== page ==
A Reflection on Cambodia’s Past

Note: While I was visiting Cambodia, I made sure to visit the historical and national museums on my first day. I felt it was extremely important to understand the Cambodian history and the major causes that have turned this country into one of the poorest in the world. To help things sink in, I gathered up enough courage to visit Tuol Sleng Genocide Museum and the Killing Fields at Choeung Ek. Since many of the facts are still unknown to this day, my words expressed in the following blog are descriptions of my feelings and emotions while walking through these areas, instead of giving cold hard facts. Visiting these sites was extremely emotional and I had to take a lot of time to reflect on the images I saw and the stories of the victims I read about. These are my reflections of walking through the hallways of Tuol Sleng and along the dirt paths at the Killing Fields at Choeung Ek.

There are still pictures of one Christmas Eve at my grandparent’s house that are kept on my dresser next to my jewelry and perfume. One of the pictures is of me as platinum blonde little rug-rat whose stockings are bunched up at the toes and I am sitting on the floor next to my Granny. I remember how we played my new Little Mermaid board game for hours that night. My new Christmas sweater had a large zebra head on the front, with a blue jeweled eye, and a stringy black and white yarn mane that ran down my left sleeve. Highlights of my childhood thankfully involve my grandparents.

Here in Cambodia, the children of the current generation are not able to relive memories that would include their grandparents. I couldn’t ask them whether or not their grandmothers taught them how to knit when they were young or if their grandfathers taught them how to fish. It was an eerie feeling when walking down the streets of Siem Reap and realizing that the wrinkles on the oldest man’s face that passed by me wasn’t from old age, but from hard work. He was probably in his early 40s and one of the oldest locals I saw in the area. The shadow of the Khmer Rouge still is present throughout Cambodia, even on the sunniest days.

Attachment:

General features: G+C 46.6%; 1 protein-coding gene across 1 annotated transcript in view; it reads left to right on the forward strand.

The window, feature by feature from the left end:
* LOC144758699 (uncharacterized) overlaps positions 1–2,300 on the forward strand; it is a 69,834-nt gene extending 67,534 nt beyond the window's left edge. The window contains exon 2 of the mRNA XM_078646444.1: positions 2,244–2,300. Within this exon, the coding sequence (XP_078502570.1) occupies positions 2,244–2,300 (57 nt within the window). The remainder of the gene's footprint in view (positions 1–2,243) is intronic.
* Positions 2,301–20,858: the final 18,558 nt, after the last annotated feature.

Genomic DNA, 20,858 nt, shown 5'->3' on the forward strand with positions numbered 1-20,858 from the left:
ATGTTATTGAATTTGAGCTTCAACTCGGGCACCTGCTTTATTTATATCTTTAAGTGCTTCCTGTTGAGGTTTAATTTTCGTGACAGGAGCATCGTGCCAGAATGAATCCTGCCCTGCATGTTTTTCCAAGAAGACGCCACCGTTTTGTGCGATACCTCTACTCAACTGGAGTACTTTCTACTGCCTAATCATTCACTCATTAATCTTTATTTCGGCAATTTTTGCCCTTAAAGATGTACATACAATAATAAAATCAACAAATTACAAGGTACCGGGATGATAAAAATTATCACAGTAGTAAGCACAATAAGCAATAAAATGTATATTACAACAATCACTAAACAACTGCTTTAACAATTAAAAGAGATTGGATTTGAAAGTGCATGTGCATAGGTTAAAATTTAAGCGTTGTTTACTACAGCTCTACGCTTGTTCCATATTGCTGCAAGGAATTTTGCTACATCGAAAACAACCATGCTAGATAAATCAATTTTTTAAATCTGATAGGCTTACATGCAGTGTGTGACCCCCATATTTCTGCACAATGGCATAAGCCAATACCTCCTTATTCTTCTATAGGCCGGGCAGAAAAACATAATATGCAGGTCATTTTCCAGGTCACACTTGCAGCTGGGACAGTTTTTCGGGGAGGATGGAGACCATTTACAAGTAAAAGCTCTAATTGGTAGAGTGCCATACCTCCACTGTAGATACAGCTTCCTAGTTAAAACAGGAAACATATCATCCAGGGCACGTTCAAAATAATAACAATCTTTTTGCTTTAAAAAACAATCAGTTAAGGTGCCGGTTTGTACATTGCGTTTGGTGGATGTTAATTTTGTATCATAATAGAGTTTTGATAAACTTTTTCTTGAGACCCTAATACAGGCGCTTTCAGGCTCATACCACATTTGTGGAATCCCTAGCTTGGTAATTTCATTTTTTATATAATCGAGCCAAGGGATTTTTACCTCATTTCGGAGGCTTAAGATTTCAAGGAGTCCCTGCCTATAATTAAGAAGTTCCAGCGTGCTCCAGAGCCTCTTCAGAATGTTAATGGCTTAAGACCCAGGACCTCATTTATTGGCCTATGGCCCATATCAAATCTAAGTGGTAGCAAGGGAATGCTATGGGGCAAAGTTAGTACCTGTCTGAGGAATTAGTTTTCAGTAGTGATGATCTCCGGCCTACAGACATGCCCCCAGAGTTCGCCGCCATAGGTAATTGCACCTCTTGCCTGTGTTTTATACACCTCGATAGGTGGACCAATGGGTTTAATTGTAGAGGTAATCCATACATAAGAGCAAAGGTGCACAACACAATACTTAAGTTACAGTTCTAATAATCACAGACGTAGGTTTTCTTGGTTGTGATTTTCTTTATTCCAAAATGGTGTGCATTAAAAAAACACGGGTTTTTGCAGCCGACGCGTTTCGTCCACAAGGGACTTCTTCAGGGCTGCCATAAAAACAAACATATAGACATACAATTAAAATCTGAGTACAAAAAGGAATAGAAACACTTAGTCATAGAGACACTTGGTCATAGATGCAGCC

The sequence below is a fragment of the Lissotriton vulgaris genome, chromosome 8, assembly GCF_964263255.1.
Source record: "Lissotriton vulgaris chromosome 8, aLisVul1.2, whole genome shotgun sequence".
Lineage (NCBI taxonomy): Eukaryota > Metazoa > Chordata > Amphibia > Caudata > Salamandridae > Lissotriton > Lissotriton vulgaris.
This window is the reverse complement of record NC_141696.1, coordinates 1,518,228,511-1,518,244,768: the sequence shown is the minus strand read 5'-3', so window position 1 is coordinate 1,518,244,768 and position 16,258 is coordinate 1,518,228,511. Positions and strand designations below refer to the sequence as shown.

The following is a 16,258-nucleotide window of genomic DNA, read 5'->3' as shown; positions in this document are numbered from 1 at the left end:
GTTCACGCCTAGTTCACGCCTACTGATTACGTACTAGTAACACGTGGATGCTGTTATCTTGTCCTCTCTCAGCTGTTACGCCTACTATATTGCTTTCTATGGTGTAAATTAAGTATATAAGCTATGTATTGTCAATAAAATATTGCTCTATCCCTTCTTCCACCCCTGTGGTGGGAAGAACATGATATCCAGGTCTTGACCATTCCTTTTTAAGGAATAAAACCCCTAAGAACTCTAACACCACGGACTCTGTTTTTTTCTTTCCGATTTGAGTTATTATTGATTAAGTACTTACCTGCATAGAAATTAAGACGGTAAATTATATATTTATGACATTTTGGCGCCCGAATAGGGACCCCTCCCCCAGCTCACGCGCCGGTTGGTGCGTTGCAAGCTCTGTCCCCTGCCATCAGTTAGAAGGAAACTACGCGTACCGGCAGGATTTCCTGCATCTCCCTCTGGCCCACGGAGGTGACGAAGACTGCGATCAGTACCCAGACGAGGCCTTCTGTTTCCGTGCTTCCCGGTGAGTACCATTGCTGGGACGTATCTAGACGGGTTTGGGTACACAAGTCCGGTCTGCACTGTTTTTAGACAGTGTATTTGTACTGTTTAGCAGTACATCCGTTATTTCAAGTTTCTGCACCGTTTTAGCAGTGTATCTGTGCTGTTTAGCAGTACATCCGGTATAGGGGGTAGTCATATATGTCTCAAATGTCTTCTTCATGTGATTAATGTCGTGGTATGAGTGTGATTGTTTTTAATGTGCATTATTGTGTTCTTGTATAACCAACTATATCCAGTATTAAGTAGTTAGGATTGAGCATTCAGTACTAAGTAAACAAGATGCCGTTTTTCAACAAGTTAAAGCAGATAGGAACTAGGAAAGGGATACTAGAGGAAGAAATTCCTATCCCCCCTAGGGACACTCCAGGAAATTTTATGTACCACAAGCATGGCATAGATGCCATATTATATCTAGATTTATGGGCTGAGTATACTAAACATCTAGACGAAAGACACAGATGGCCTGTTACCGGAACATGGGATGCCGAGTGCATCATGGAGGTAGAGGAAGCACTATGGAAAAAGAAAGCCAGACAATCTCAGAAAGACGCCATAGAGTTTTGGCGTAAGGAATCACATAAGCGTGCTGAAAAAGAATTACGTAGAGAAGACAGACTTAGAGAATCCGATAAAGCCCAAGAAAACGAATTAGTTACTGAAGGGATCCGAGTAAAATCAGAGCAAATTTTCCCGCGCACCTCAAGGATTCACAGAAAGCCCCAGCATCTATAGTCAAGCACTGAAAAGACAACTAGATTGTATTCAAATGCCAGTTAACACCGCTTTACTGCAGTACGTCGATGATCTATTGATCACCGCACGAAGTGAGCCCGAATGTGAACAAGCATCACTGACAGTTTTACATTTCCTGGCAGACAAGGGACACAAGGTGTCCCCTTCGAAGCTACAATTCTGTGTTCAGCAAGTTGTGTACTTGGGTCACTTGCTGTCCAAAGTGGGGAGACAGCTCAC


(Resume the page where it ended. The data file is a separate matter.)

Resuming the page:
My driver, Terry, picked me up at 10am sharp on a sunny morning to take me to Tuol Sleng Genocide Museum. He was quite pleasant to talk to on our 15 minute drive to the museum. He also agreed that it was important for foreigners to understand the recent history of Cambodia and visit these sites, even though it is something that no one ever wants to relive. “You should go to the genocide museum first, and then I will take you to the killing fields,” Terry said to me in a matter-of-fact way as I buckled up in his early 90’s Toyota Camry. My heart sank immediately and our friendly conversation turned somber as we drove up to Tuol Sleng Security Prison, a former school, which is still wrapped in rusted barbed wire fencing.

Three large white cement buildings stood before me, haunted by a past that only occurred forty years ago. I took my time walking the grounds, felt the heavy wooden doors of the prison cells, and held the chains in my hand. Algebraic equations that were written on the walls are now paired with prayers written by visitors from all over the world. When I stepped outside of the classroom, the world was silent. I had stepped away from the beds that were used for the torture and my mind was spinning. The only thing that could ease my pain was the sight of the white and tan checkerboard tile floors that were once set in place for the school. It brought me back to my days when I worked in the village of Fatick, in Senegal. The tile floors were encrusted in sand, which made you slide if your flip flops had little traction. How ironic it was to be able to think of one of my happiest moments in my life as a teacher in Senegal while visiting one of the world’s most gruesome prisons. I think that is how I was able to stop the tears while walking through the vacant hallways of Tuol Sleng.